Happy patients less litigious

Primary care physicians who spend time with their patients, talking with them, listening to them, and laughing with them may reduce the risk of being sued for malpractice, according to a study in the Feb. 19 issue of theJournal of the American Medical Association.

The study draws a connection between bedside manner and the likelihood of being sued for malpractice and those who rush their patients through a visit. Researchers audiotaped at least 10 routine patient visits, each with 59 primary care physicians and 65 general and orthopedic surgeons in Colorado and Oregon.

Different communication styles

Subjects were randomly selected and were divided into two groups depending on their malpractice claims history. The 1,265 audiotapes were analyzed by coders who did not know whether the physicians fit into the "claims" or "no claims" group. The study found significant differences in communication styles between primary care physicians who had been filed against and those who had not.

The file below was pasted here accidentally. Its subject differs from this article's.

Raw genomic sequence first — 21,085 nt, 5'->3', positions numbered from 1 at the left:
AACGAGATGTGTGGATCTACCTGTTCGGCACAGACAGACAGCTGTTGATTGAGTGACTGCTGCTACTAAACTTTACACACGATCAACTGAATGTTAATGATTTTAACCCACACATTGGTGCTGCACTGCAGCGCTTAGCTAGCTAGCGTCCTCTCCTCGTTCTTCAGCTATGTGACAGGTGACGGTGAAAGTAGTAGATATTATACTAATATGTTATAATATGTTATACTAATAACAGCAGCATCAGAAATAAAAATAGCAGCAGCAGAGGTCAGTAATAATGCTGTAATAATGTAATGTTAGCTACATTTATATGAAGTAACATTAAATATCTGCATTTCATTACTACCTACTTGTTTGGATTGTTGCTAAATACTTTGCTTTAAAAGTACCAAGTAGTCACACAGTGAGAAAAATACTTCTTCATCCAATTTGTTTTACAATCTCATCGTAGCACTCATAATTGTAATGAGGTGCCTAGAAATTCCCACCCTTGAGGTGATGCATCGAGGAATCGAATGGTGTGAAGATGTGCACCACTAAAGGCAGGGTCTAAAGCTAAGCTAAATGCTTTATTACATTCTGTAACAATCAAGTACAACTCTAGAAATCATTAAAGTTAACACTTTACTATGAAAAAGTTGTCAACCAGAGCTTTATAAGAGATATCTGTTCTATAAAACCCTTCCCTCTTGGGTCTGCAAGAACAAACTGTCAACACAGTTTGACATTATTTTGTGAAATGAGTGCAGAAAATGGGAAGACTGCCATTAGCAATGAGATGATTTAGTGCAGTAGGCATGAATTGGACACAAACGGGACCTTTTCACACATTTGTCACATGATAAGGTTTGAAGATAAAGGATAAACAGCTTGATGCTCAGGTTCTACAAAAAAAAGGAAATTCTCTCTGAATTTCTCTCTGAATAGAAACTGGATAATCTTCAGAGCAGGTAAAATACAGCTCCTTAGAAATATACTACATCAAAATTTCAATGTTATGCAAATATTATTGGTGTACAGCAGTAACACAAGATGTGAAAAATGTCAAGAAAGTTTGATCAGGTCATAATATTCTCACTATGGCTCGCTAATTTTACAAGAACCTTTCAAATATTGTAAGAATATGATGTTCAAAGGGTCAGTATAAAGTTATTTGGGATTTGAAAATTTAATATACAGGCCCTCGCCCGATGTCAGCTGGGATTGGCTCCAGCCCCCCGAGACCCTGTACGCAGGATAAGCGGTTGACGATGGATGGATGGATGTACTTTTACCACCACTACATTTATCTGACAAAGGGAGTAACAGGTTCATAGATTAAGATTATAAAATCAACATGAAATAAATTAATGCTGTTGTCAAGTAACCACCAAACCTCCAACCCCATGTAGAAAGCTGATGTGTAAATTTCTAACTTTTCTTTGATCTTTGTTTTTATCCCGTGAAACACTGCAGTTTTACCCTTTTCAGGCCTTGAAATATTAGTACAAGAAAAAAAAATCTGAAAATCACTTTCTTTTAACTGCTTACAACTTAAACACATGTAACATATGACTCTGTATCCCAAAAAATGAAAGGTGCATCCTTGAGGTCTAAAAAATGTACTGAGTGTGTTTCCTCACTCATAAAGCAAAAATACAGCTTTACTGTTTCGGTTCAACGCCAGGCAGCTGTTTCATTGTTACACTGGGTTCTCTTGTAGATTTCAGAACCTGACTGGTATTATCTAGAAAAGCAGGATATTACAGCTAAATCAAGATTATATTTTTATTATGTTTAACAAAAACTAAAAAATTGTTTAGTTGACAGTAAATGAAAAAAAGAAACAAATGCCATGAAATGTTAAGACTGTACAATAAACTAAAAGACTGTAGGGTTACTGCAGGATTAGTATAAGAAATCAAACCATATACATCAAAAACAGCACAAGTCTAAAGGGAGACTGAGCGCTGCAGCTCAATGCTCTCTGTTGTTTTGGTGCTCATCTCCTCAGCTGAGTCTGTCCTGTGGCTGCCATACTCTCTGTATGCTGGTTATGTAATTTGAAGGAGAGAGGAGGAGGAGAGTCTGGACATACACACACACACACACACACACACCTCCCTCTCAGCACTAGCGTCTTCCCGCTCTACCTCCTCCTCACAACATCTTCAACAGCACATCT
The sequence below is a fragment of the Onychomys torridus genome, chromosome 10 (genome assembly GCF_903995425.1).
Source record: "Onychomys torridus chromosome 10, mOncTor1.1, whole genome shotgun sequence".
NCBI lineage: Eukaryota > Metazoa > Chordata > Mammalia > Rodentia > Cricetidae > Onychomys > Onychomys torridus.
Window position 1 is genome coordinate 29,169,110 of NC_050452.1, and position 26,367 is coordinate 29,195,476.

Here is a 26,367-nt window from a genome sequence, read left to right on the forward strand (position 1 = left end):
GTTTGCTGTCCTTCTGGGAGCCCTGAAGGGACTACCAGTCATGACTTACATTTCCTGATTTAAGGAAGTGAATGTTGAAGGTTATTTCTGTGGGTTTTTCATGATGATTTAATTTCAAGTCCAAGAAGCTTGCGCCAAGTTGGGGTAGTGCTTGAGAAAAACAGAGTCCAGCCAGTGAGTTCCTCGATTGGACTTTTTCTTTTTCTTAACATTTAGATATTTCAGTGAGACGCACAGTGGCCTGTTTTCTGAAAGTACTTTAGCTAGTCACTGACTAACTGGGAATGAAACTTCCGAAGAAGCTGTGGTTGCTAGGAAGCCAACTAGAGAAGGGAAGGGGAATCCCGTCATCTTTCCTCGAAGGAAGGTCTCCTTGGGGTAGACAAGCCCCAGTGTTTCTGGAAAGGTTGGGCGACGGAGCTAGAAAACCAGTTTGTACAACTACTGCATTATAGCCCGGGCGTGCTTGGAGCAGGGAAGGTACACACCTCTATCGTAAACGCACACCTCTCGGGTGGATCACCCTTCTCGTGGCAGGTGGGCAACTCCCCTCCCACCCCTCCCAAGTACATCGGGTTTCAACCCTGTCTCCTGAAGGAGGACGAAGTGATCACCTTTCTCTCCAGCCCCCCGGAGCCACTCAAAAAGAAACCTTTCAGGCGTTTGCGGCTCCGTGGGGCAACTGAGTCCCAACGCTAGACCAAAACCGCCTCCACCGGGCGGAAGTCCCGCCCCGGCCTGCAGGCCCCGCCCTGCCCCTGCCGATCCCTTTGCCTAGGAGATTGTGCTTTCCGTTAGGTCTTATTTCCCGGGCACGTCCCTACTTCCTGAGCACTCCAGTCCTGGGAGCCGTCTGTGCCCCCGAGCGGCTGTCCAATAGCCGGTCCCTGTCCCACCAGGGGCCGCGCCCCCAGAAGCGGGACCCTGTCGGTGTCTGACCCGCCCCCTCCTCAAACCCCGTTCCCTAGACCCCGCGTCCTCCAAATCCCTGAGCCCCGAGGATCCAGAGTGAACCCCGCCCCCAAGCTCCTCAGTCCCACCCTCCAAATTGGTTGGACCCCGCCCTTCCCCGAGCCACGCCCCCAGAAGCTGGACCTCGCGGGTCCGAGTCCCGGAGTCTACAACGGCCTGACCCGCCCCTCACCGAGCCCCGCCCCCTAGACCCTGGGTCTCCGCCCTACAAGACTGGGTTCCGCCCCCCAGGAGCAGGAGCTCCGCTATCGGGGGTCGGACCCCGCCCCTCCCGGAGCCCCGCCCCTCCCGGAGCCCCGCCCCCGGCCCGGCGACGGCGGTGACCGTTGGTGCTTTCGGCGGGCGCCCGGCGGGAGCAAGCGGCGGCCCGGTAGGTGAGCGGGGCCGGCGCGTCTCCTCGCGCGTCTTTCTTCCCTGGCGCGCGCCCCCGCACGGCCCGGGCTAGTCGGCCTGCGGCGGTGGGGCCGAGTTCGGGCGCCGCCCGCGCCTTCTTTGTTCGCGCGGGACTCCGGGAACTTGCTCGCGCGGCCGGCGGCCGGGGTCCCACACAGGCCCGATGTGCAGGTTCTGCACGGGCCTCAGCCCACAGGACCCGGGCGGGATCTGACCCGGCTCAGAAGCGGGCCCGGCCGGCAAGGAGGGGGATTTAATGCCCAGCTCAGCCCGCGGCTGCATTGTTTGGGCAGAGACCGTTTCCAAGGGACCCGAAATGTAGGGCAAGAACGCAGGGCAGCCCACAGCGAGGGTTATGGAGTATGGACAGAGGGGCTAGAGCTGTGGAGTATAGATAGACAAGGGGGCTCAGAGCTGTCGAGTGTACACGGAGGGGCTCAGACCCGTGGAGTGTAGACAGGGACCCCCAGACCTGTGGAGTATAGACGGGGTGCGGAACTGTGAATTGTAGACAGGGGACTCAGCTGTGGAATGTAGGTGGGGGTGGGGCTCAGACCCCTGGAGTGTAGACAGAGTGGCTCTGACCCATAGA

Primary care physicians in the no claims group spent an average of 18.3 minutes with patients during a routine office visit; those in the claims group spent an average of 15 minutes.

Researchers also found that primary care physicians in the no claims group were more likely to use explanations such as, "First I’m going to examine you, and then we will talk the problem over." These physicians also asked patients for their opinions, elicited questions, and were more likely to use humor and laugh during an office visit.

The researchers concluded that "physicians can incorporate these behaviors into routine practice to improve their communication skills and decrease their malpractice risks."

The study was funded by the Agency for Health Care Policy and Research and led by Wendy Levinson, MD, formerly of Oregon Health Sciences University and Legacy Good Samaritan Hospital and Medical Center in Portland, OR. She now is the chief of the section of internal medicine at the University of Chicago.